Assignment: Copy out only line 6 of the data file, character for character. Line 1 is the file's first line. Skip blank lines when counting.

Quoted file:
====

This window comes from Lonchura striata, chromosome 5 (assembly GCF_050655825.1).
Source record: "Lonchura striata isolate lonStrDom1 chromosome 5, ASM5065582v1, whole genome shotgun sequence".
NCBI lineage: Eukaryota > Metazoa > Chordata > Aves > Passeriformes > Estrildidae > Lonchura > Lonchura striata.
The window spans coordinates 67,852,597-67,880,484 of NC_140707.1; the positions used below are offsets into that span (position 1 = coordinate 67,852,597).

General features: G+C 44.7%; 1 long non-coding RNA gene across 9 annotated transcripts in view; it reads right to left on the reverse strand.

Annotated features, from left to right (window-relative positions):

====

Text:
Annotated features, from left to right (window-relative positions):